It's complicated, but important to know the rules.
If you purchase insurance through an exchange, you can offset part of your premium with a tax credit, which is paid directly to your insurance company. To qualify for the tax credit, you must meet these conditions:
You purchase coverage through a marketplace.
You don't have access to affordable employer-sponsored insurance, which means your employer-provided insurance covers less than 60 percent of available benefits, or your premium is more than 9.5 percent of your annual household income.
You don't qualify for such government programs as Medicare and Medicaid.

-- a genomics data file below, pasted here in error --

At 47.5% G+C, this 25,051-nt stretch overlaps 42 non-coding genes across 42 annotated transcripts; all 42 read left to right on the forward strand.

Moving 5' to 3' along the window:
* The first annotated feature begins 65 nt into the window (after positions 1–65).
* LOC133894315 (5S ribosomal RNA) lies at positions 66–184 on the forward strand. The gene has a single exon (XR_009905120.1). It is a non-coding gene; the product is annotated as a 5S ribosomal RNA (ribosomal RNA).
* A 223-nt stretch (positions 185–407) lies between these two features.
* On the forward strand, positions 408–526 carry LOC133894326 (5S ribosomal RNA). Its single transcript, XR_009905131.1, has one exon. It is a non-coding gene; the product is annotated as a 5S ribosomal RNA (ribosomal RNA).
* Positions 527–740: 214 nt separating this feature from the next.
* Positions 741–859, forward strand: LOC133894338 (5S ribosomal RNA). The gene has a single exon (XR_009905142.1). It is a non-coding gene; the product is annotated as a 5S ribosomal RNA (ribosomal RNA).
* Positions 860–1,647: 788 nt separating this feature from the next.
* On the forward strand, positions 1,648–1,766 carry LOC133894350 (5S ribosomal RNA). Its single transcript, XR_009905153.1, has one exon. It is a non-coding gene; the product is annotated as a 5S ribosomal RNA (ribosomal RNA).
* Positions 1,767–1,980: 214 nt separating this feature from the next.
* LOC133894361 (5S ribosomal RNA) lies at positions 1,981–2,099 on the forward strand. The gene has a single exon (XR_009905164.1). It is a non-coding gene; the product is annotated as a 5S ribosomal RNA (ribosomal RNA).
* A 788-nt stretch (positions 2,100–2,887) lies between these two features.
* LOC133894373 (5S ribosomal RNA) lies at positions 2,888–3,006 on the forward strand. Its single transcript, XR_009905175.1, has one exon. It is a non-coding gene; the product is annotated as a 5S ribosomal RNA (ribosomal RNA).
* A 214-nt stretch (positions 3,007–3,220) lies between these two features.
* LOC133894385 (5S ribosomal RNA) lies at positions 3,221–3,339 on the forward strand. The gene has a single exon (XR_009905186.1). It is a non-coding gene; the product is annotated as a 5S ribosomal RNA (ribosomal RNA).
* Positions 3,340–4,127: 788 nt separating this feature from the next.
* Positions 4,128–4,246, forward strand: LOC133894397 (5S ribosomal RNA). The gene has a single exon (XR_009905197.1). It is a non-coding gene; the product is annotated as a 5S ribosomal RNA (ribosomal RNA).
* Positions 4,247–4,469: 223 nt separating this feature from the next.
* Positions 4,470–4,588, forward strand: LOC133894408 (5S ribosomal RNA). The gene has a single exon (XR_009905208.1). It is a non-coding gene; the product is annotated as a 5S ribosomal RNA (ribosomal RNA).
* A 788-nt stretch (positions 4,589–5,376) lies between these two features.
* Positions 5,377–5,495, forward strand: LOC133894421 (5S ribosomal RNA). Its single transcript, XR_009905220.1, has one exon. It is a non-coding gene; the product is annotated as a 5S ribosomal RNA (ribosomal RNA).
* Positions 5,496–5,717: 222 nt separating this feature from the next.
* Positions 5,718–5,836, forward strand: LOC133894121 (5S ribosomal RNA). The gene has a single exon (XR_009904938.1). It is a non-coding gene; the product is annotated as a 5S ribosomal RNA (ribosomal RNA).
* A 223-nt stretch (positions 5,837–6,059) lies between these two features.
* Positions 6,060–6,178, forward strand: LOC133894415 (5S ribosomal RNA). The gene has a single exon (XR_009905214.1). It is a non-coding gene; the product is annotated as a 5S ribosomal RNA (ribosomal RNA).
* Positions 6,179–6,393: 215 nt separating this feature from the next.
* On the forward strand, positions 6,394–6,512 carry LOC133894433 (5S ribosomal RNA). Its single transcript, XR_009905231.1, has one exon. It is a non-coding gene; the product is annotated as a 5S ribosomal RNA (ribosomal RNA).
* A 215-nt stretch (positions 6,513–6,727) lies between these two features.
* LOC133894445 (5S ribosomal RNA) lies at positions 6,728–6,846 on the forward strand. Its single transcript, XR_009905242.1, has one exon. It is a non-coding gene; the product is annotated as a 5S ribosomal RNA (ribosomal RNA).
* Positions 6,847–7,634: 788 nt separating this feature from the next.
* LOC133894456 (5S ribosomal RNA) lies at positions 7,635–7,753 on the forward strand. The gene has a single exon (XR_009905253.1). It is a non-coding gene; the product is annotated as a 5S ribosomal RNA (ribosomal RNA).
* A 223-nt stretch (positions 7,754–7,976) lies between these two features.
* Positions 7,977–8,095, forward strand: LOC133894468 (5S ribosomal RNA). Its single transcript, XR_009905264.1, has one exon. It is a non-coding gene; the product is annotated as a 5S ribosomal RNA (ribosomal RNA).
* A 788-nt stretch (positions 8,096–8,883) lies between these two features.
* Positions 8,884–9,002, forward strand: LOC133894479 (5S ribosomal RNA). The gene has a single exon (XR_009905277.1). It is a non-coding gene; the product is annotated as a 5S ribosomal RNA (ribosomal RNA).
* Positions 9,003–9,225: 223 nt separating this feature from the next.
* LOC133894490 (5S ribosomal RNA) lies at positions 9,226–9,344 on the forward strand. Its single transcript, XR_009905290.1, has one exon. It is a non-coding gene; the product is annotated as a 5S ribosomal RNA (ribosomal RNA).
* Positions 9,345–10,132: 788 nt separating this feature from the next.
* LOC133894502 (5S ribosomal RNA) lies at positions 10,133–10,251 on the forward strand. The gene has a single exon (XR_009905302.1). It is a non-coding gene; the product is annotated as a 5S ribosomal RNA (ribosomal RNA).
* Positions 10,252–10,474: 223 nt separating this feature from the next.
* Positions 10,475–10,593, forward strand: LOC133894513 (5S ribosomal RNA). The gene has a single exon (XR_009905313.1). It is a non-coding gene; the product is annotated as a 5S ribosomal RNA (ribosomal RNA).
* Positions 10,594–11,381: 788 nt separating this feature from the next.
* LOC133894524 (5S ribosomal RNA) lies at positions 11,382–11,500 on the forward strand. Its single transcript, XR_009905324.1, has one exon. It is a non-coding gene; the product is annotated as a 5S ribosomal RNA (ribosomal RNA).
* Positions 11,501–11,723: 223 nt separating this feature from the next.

Your annual household income is between one and four times the federal poverty level, depending on your state.
You can also pay your entire premium yourself and receive the credit as a refund when you file your return. This might be a good idea if your income is unpredictable.
Starting in 2014, you must have health insurance, or pay a tax penalty.
The penalty in 2014, which will be paid on your 2014 tax return, equals 1 percent of your annual 2014 income or $95 per person, whichever is higher. You pay a penalty for yourself, a spouse, and each dependent. The penalty for an uninsured dependent under the age of 18 is $47.50 per child.
Don't worry if you're still working on getting coverage when Jan. 1, 2014, arrives. There's no penalty if you are without coverage for less than three consecutive months of the year.
To see if you may qualify for a tax credit, visit TaxACT's Health Care Tax Penalty Calculator ( https://www.taxact.com/affordable-care-act/aca-whitepaper.asp ) or TurboTax ( http://americantaxandfinancialcenter.com/2013/02/06/the-affordable-care-act-and-taxes-what-you-need-to-know ).